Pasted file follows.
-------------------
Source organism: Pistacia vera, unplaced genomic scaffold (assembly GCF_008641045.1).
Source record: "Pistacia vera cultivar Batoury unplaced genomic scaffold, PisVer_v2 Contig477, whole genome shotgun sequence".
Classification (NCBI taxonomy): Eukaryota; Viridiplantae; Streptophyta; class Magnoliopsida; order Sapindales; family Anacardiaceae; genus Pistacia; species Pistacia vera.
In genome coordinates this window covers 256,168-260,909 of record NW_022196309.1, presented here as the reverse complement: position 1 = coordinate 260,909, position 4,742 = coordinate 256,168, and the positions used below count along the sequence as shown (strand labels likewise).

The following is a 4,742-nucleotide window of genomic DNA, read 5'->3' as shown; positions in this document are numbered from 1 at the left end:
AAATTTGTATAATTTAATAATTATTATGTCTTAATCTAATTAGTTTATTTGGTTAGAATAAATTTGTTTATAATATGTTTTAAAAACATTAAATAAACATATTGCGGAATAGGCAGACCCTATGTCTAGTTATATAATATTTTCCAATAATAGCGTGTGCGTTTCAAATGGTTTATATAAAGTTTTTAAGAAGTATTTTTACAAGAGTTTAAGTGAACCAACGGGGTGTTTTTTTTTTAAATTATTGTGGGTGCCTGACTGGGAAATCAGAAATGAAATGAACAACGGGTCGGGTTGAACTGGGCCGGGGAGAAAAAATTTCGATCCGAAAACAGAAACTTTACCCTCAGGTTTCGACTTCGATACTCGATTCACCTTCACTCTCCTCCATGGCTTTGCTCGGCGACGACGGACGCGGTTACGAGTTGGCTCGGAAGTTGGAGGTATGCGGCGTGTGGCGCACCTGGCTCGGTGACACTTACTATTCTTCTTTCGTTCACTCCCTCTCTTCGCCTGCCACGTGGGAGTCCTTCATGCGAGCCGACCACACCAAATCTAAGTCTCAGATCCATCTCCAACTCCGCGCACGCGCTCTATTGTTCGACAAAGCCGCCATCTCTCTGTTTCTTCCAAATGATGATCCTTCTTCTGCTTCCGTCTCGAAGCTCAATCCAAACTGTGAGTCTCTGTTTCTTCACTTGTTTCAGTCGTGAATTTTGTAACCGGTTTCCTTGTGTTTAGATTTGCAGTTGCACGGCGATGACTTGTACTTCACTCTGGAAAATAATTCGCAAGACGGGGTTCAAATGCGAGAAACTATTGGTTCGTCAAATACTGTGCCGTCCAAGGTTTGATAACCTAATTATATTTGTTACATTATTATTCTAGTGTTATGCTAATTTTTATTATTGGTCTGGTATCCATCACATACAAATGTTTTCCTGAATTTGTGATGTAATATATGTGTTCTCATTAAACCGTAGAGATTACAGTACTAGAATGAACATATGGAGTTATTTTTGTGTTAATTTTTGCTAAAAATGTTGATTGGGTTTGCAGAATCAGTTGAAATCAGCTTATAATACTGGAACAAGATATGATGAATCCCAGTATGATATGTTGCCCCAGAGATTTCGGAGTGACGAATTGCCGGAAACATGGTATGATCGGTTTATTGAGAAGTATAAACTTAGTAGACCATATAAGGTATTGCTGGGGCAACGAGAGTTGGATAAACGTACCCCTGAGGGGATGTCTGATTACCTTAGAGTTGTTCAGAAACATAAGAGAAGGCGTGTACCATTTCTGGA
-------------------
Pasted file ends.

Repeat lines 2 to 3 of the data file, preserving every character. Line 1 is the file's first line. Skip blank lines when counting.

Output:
Source record: "Pistacia vera cultivar Batoury unplaced genomic scaffold, PisVer_v2 Contig477, whole genome shotgun sequence".
Classification (NCBI taxonomy): Eukaryota; Viridiplantae; Streptophyta; class Magnoliopsida; order Sapindales; family Anacardiaceae; genus Pistacia; species Pistacia vera.